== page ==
The recent announcement of an additional $100m to to increase clinical trial participation for rural Australians has been welcomed by the Editor in Chief of the Australian Journal of Rural Health. In his editorial in the December 2019 issue, Professor Russell Roberts endorsed the focus of this initiative on improving facilities and services and increasing rural research capacity.
Professor Roberts says “The joint announcement by the Minister for Regional Services, Decentralisation and Local Government and the Minister of Health bodes well for the intended outcomes and for genuine rural input, control and oversight of the process.”
While much of the detail of the program is yet to be announced, Professor Roberts offers suggestions to avoid some of the traps that might impede the success of the program. Noting the importance of linking the program with strategy and identified priorities, he points to the need for a rural health strategy as a basis for effective program implementation. He also highlights the need for local control. “If we are serious about improving rural research outcomes, the control of the funding must lie with rural communities,” Professor Roberts said.
Two leading articles in the December 2019 issue highlight important advantages that rural medical training offers to junior medical officers.
In a case study* comparing the experiences of junior medical officers in the emergency departments of metropolitan and rural hospitals, Associate Editor Andrew Bonney and his team found that junior medical officers reported feeling more supported at the rural hospital due to direct contact and communication with senior medical officers. The study provides support for including well‐supervised emergency department rural rotations in rural medical workforce initiatives to increase the likelihood of future rural practice.
These positive aspects of rural medical training are supported by a second study^ which examined work‐life conditions and satisfaction levels rural junior doctors. This first national study found that rural junior doctors were significantly more satisfied with their work‐life balance, ability to obtain desired leave and leave at short notice, personal study time and access to leisure interests compared with metropolitan junior doctors.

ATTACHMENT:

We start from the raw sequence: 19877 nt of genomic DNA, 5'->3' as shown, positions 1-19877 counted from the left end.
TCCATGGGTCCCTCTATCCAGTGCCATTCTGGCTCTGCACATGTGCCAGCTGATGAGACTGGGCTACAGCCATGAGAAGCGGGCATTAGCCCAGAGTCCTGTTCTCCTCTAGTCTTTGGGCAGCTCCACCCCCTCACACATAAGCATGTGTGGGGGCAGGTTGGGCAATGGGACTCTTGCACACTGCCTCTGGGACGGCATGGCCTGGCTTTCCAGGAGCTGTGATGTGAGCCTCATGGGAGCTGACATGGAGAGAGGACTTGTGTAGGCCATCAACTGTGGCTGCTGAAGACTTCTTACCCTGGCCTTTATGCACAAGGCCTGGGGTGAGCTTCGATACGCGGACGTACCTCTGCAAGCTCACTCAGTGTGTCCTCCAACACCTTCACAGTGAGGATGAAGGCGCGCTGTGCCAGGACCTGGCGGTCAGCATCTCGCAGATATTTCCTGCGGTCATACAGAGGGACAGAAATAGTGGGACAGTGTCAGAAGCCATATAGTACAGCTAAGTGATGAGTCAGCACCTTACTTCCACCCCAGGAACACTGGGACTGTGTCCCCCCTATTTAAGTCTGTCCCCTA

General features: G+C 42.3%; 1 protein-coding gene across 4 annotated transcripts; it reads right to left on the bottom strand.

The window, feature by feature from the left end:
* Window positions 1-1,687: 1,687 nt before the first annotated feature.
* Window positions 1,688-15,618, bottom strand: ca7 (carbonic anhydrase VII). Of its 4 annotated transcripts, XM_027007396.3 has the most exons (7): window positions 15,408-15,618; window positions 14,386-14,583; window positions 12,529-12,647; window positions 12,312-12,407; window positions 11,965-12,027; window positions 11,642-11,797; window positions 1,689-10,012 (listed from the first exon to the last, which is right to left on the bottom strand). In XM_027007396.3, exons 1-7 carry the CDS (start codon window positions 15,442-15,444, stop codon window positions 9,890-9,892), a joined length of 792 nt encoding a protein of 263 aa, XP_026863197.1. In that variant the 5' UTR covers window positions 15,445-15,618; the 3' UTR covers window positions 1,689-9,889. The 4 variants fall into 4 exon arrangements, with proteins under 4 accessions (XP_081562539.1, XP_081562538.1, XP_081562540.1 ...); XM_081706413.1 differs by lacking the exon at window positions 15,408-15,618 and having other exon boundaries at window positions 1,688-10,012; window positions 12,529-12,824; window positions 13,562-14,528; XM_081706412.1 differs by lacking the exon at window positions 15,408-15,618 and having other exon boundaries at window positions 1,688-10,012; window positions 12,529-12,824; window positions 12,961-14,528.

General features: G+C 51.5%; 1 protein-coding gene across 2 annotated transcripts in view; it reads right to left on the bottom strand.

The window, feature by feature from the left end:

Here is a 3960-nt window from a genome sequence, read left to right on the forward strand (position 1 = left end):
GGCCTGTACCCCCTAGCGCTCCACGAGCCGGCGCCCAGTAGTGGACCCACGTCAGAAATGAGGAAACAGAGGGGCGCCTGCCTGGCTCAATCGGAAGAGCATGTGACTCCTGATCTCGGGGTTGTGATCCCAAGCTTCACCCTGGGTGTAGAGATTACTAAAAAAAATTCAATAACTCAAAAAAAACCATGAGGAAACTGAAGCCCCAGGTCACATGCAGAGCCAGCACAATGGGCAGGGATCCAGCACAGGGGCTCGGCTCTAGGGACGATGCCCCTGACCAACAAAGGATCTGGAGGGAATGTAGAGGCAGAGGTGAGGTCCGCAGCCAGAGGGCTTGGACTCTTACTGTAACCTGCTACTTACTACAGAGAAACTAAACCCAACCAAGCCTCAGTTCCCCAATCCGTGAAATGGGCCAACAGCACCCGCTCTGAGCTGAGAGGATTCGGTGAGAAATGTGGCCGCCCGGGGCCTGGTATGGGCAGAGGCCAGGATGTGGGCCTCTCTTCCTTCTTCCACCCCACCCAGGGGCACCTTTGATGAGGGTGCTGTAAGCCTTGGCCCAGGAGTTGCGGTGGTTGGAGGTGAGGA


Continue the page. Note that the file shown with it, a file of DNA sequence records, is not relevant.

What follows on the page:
Welcoming this issue of the Journal, Dr Gabrielle O’Kane, Chief Executive Officer of the National Rural Health Alliance said “This is another good selection of articles to assist everyone interested in rural and remote health. The Alliance welcomes the continuing contribution the Journal makes to the knowledge base on rural health.”
The Australian Journal of Rural Health is owned by the National Rural Health Alliance, the peak body for rural and remote health in Australia, and is published bi-monthly by John Wiley and Sons Ltd Australia
* Bonney, A, Mullan, J, Hammond, A, et al. A case-study of the experiences of junior medical officers in the emergency departments of a metropolitan hospital and rural hospital. Aust. J. Rural Health. 2019; 00: 1‐ 6. https://doi.org/10.1111/ajr.12526
^ Lennon, M, O’Sullivan, B, McGrail, M, Russell, D, Suttie, J, Preddy, J. Attracting junior doctors to rural centres: A national study of work‐life conditions and satisfaction. Aust. J. Rural Health. 2019; 00: 1– 7. https://doi.org/10.1111/ajr.12577
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